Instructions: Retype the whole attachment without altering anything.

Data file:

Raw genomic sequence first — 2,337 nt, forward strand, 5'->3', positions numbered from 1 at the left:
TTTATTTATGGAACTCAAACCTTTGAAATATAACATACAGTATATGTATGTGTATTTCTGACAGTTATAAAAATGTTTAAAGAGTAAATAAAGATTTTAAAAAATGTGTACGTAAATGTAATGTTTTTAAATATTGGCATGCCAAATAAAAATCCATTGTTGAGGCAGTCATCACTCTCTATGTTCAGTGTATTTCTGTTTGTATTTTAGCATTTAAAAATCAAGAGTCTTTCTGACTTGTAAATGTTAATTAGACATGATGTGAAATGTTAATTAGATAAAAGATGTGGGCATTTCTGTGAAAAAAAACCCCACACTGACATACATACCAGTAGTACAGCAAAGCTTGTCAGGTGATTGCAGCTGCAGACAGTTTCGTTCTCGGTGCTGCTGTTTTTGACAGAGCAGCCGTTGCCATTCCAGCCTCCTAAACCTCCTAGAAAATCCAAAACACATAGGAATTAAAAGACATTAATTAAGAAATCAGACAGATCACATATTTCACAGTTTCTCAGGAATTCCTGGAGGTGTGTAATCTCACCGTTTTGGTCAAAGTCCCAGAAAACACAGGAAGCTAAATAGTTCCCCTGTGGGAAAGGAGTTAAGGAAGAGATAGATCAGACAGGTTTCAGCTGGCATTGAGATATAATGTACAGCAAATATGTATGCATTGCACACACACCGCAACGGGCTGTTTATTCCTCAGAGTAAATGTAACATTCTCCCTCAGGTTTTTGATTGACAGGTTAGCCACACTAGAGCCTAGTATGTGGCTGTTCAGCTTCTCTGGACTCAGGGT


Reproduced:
Raw genomic sequence first — 2,337 nt, forward strand, 5'->3', positions numbered from 1 at the left:
TTTATTTATGGAACTCAAACCTTTGAAATATAACATACAGTATATGTATGTGTATTTCTGACAGTTATAAAAATGTTTAAAGAGTAAATAAAGATTTTAAAAAATGTGTACGTAAATGTAATGTTTTTAAATATTGGCATGCCAAATAAAAATCCATTGTTGAGGCAGTCATCACTCTCTATGTTCAGTGTATTTCTGTTTGTATTTTAGCATTTAAAAATCAAGAGTCTTTCTGACTTGTAAATGTTAATTAGACATGATGTGAAATGTTAATTAGATAAAAGATGTGGGCATTTCTGTGAAAAAAAACCCCACACTGACATACATACCAGTAGTACAGCAAAGCTTGTCAGGTGATTGCAGCTGCAGACAGTTTCGTTCTCGGTGCTGCTGTTTTTGACAGAGCAGCCGTTGCCATTCCAGCCTCCTAAACCTCCTAGAAAATCCAAAACACATAGGAATTAAAAGACATTAATTAAGAAATCAGACAGATCACATATTTCACAGTTTCTCAGGAATTCCTGGAGGTGTGTAATCTCACCGTTTTGGTCAAAGTCCCAGAAAACACAGGAAGCTAAATAGTTCCCCTGTGGGAAAGGAGTTAAGGAAGAGATAGATCAGACAGGTTTCAGCTGGCATTGAGATATAATGTACAGCAAATATGTATGCATTGCACACACACCGCAACGGGCTGTTTATTCCTCAGAGTAAATGTAACATTCTCCCTCAGGTTTTTGATTGACAGGTTAGCCACACTAGAGCCTAGTATGTGGCTGTTCAGCTTCTCTGGACTCAGGGT